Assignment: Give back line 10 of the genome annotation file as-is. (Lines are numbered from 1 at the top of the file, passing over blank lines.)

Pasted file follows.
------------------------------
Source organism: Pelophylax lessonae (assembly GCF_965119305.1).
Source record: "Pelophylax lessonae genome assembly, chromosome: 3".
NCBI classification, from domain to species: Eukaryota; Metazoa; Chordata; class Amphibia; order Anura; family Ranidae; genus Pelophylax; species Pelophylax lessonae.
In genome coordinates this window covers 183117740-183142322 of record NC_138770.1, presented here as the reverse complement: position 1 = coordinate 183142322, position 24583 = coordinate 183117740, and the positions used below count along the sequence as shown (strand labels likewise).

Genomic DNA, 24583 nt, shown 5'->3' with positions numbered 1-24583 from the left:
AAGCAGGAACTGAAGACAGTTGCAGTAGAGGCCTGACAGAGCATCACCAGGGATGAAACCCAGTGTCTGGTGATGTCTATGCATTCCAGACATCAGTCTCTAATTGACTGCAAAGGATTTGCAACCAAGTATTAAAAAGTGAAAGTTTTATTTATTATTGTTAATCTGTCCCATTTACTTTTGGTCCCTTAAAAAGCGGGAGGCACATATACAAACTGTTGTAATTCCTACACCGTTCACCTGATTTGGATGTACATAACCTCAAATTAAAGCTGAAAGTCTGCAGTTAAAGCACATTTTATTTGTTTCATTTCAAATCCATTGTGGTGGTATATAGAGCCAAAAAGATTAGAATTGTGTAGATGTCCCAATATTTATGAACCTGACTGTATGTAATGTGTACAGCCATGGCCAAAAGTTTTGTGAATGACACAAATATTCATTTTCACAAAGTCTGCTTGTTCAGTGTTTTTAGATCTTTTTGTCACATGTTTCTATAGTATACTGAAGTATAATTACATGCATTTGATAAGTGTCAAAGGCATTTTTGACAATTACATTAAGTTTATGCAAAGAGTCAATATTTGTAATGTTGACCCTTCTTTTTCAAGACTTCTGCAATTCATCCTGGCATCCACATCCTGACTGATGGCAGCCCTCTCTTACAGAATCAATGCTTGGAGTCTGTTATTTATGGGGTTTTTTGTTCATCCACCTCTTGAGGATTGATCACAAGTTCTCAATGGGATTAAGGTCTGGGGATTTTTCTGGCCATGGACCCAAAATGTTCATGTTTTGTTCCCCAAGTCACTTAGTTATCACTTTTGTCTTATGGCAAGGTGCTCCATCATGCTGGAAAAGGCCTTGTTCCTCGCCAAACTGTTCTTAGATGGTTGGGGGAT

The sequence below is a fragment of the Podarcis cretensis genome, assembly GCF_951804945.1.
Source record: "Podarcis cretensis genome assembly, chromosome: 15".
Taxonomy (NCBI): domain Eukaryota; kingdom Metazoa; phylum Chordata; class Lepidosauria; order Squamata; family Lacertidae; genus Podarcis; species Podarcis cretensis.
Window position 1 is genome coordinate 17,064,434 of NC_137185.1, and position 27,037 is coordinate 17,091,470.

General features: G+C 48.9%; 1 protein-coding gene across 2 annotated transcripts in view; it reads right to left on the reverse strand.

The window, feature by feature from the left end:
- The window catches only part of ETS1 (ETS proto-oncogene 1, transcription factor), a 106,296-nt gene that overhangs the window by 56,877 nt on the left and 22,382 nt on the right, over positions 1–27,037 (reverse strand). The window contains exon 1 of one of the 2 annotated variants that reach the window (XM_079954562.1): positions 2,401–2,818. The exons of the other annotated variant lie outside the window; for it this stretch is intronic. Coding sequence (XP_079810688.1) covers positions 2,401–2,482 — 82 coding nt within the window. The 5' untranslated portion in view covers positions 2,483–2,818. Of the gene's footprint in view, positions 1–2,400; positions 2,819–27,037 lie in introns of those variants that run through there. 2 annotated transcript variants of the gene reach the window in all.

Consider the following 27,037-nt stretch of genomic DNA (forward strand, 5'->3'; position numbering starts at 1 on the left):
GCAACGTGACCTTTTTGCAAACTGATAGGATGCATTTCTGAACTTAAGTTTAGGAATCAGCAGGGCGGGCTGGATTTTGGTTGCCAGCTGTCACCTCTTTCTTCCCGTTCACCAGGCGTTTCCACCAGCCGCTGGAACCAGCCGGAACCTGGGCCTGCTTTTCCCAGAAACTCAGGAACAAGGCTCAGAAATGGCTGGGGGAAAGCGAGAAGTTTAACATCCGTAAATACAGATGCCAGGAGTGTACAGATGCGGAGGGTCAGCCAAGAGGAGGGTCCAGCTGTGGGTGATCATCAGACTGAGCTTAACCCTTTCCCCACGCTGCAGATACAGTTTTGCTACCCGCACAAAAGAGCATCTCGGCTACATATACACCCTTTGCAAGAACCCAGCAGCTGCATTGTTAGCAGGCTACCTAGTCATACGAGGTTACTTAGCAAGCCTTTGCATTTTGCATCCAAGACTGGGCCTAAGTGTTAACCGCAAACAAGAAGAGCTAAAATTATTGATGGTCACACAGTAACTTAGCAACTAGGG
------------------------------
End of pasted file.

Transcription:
Window position 1 is genome coordinate 17,064,434 of NC_137185.1, and position 27,037 is coordinate 17,091,470.